Americans tend to accept popular music and the culture around it, as providing the raw material on which the serious composer gets to work. From Gershwin to John Adams it has been normal to take some aspect of the popular music of the day and to show its connection to other and more long-term ways of musical thinking. Just as Gershwin rewrote jazz sequences in the language of counterpoint, so does Adams lift the ostinato four in a bar of the Rock group into an orchestral empyrean, where the flat-footed dance gives way to a gravitationless rhythm that moves and develops with the harmony. Adams uses the tonal language, not to make the kind of profound statement of a Beethoven or a Bruckner, but nevertheless to lift the young ear out of its groove and to make it listen. There is a lesson to be taken from this, which is that music is tested in the ear of the listener and not in the laboratory, and the ear of the listener is plastic, moulded both by the surrounding culture and by the everyday sounds of life as it is now. In a way, Stockhausen acknowledged this with his works that snatch sounds from the surrounding world, and work them into his quasi-mathematical textures. But the textures are feeble, with no musical propulsion, no intrinsic “next” to bind one event to its neighbours. Adams wished to provide that propulsion, into which the sounds of the modern world could be dropped and immediately reshaped as music. But maybe there is something mechanical here too—an ostinato that uses rhythmic pulse to carry us through whatever harmonic and melodic weaknesses we might otherwise hear in the score.
The contrary obstacle also lies before us: the dictatorship of the difficult. Bureaucrats charged with giving support to the arts are, today, frightened of being accused of being reactionary. I suspect that everyone in this room is frightened of being accused of being reactionary. The history of the French salons in the nineteenth century, and of the early reactions to musical and literary modernism, has made people aware of how easy it is to miss the true creative product, and to exalt the dead and the derivative in its stead. The safest procedure for the anxious bureaucrat is to subsidize music that is difficult, unlikely to be popular, even repugnant to the ordinary musical ear. Then one is sure to be praised for one’s advanced taste and up-to-date understanding. Besides, if a work of music is easy to assimilate and clearly destined to be popular it does not need a subsidy in any case.
It is surely in this way that Boulez rose to such an eminence in France. In a book published in 1995, Requiem pour une avant-garde, Benoît Duteurtre tells the story of the steady takeover by Boulez and his entourage of the channels of musical and cultural communication, and their way of establishing a dictatorship of the difficult at the heart of the subsidy machine. At the same time as vilifying his opponents and anathematising tonal music and its late offshoots in Duruflé and Dutilleux, Boulez achieved a cultural coup d’état, which was the founding of IRCAM. This institution, created by and for him at the request of President Pompidou in 1970 reveals in its name—Institut de Recherche et Coordination Acoustique/Musique—that it does not distinguish between sound and tone, between Klangkunst and Tonkunst, and sees both as matters for “research.” Maintained by government funds in the basement of its architectural equivalent, the Centre Pompidou, and absorbing a substantial proportion of a budget that might have been used to sustain the provincial orchestras of France, IRCAM has produced a stream of works without survival value. Despite all Boulez’s efforts, musical people still believe, and rightly, that the test of a work of music is how it sounds, not how it is theorized. But only if it sounds difficult, disturbing, “challenging,” “transgressive” could a bureaucrat dare to provide it with a subsidy.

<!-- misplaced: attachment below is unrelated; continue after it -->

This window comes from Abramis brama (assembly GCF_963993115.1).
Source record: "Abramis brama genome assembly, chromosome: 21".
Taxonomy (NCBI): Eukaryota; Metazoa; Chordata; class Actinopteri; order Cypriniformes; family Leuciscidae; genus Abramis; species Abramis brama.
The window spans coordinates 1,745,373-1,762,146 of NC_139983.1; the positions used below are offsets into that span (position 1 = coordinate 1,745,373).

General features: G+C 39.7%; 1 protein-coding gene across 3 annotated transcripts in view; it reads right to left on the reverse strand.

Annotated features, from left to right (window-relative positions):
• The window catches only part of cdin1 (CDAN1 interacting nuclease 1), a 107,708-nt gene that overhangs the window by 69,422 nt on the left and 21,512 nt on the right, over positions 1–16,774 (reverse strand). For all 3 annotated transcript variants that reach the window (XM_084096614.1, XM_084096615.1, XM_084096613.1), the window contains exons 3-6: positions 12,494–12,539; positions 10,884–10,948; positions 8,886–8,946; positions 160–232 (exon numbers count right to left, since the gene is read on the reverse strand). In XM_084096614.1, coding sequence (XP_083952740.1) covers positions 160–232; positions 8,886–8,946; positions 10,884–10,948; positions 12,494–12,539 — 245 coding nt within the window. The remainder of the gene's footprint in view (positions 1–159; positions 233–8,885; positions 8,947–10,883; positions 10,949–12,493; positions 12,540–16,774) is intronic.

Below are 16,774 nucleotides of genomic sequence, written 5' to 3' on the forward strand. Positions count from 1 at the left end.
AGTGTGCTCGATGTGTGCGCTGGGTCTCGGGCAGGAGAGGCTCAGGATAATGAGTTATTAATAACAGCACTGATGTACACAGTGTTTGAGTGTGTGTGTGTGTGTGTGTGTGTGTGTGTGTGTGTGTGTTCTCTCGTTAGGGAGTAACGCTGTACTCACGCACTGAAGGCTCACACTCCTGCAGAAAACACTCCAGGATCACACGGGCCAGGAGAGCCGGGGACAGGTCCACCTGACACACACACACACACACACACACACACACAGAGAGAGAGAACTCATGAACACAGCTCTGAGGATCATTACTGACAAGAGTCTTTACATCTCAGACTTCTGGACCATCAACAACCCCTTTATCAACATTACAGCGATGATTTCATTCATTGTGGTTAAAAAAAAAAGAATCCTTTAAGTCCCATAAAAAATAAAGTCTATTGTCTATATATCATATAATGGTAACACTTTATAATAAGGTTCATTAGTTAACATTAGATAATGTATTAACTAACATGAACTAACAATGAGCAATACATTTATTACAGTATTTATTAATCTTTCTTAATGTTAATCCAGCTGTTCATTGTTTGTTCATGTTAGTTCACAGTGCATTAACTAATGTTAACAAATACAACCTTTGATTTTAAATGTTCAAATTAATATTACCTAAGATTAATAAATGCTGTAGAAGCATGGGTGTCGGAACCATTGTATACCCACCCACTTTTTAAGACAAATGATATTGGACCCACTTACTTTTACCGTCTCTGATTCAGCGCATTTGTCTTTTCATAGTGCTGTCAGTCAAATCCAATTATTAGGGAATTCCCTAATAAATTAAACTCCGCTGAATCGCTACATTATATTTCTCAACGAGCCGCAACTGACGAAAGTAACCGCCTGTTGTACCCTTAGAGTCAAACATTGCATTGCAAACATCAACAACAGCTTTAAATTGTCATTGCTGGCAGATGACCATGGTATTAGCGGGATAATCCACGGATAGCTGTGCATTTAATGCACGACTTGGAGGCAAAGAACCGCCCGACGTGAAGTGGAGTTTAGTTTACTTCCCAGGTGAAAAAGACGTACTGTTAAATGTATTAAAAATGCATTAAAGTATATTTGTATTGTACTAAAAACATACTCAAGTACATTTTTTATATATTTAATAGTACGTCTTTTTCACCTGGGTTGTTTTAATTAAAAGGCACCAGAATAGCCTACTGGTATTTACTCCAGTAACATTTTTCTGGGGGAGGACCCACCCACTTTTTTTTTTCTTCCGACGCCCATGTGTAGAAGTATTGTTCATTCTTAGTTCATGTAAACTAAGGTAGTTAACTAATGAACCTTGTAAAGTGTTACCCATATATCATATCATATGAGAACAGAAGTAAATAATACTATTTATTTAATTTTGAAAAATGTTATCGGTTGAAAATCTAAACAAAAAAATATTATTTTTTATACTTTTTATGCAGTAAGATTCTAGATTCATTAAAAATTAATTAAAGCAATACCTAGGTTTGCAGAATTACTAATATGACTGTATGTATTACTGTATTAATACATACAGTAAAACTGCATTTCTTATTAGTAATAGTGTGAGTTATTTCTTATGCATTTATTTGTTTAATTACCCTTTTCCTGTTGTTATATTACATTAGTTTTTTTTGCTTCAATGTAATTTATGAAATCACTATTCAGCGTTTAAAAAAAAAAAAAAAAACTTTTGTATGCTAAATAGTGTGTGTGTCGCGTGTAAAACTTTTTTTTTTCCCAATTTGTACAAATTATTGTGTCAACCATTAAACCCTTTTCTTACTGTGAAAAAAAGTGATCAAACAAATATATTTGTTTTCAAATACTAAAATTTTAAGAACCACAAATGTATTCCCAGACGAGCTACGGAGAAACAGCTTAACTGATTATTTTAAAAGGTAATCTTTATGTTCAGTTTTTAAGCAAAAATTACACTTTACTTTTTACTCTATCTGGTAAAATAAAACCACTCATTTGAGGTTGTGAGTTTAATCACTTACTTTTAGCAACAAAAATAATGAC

And this is why it is good that this festival exists. Even if it depends on the support of state institutions, it is also addressed to the musical public: It is an invitation to people to make their feelings known, and to make judgments for themselves—which is what I have been doing. It has played a part in exposing the avant-garde to judgment, and also in giving opportunities to young musicians to wrestle with difficult music and to find what inspired it. This place is testimony to the crucial relation between the work of music and its audience. It is proof that there can be an avant-garde in music only if there is an avant-garde audience to listen to it. Whatever the results, you are that audience and far more practised at stretching your ears in new directions than I am. I only wonder whether you might, from time to time, entertain the thought that one can be modern without being avant-garde, without lapsing into sound effects, and instead thinking in the old musical way, in terms of grammatical sequences, with a beginning, a middle and an end, sequences that linger in the ears and the memory of the listeners, so that even if they never hear the piece again, they sing it to themselves inwardly and find in it a personal meaning. It seems to me that, if there is, now, to be a music of the future it will, in that way, belong with the music of the past.
This essay was originally delivered as a lecture at the Donaueschingen Festival in October 2016, and was originally published here, with the gracious permission of the Future Symphony Institute, in December 2016.
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The featured image is “Joseph Hayden Playing Quartets” (c. before 1790) by an anonymous artist and is in the public domain, courtesy of Wikimedia Commons. It has been brightened slightly for clarity.